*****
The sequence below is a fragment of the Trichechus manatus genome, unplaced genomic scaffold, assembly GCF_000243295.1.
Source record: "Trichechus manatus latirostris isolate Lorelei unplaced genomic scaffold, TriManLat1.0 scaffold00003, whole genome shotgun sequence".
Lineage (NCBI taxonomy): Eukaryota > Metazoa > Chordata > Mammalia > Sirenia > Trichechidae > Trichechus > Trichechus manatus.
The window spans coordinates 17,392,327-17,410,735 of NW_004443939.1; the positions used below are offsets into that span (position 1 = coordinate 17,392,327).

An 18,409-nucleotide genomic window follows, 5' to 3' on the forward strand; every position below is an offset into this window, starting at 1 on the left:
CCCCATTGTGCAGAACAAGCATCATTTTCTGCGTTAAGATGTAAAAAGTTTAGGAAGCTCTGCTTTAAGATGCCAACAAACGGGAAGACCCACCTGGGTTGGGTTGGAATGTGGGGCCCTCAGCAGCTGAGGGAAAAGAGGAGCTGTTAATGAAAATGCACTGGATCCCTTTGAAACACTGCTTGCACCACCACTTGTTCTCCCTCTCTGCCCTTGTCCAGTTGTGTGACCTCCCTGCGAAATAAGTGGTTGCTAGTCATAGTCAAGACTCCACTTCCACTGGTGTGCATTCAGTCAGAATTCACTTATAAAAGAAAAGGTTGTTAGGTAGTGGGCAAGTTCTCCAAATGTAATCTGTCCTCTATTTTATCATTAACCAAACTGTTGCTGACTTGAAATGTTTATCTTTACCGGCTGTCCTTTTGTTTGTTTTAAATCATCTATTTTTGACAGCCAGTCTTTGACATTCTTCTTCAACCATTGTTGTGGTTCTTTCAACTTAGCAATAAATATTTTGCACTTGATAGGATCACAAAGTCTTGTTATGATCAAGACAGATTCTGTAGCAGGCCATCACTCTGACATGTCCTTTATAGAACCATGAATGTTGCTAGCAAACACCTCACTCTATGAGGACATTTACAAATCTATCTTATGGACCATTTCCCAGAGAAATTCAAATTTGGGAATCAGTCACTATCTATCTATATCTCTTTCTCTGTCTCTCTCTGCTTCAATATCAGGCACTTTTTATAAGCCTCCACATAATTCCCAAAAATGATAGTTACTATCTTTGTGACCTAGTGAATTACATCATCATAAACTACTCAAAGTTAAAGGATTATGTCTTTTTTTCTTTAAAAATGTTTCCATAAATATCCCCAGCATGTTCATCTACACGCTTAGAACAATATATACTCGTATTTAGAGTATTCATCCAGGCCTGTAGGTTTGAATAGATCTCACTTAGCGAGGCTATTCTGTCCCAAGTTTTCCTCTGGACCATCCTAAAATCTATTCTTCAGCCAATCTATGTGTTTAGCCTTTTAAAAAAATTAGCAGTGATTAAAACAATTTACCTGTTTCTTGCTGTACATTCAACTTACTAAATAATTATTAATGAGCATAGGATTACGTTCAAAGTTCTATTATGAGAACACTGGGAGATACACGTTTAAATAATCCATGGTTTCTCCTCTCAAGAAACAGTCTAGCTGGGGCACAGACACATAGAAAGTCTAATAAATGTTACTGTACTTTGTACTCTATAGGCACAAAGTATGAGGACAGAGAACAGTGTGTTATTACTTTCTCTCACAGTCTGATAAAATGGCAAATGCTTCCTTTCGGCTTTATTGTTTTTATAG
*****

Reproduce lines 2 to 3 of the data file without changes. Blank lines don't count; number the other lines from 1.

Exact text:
Source record: "Trichechus manatus latirostris isolate Lorelei unplaced genomic scaffold, TriManLat1.0 scaffold00003, whole genome shotgun sequence".
Lineage (NCBI taxonomy): Eukaryota > Metazoa > Chordata > Mammalia > Sirenia > Trichechidae > Trichechus > Trichechus manatus.